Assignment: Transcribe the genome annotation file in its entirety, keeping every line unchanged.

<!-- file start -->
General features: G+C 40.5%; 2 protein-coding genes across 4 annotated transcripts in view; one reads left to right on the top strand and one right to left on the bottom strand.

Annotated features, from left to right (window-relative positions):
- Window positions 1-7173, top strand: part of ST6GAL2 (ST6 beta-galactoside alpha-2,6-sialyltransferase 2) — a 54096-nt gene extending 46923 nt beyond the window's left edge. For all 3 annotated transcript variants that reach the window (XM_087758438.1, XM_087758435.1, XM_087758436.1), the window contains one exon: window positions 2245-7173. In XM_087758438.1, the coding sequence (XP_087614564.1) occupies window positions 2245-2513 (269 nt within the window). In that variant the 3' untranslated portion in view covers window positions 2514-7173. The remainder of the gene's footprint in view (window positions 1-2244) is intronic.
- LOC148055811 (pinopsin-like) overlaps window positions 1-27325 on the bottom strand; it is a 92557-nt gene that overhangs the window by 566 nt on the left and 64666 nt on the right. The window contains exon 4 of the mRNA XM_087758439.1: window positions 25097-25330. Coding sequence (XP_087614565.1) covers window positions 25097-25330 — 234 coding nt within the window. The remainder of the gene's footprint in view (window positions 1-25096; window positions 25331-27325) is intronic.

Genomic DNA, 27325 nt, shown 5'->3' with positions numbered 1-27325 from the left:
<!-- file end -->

General features: G+C 40.5%; 2 protein-coding genes across 4 annotated transcripts in view; one reads left to right on the top strand and one right to left on the bottom strand.

Annotated features, from left to right (window-relative positions):
- Window positions 1-7173, top strand: part of ST6GAL2 (ST6 beta-galactoside alpha-2,6-sialyltransferase 2) — a 54096-nt gene extending 46923 nt beyond the window's left edge. For all 3 annotated transcript variants that reach the window (XM_087758438.1, XM_087758435.1, XM_087758436.1), the window contains one exon: window positions 2245-7173. In XM_087758438.1, the coding sequence (XP_087614564.1) occupies window positions 2245-2513 (269 nt within the window). In that variant the 3' untranslated portion in view covers window positions 2514-7173. The remainder of the gene's footprint in view (window positions 1-2244) is intronic.
- LOC148055811 (pinopsin-like) overlaps window positions 1-27325 on the bottom strand; it is a 92557-nt gene that overhangs the window by 566 nt on the left and 64666 nt on the right. The window contains exon 4 of the mRNA XM_087758439.1: window positions 25097-25330. Coding sequence (XP_087614565.1) covers window positions 25097-25330 — 234 coding nt within the window. The remainder of the gene's footprint in view (window positions 1-25096; window positions 25331-27325) is intronic.

Genomic DNA, 27325 nt, shown 5'->3' with positions numbered 1-27325 from the left: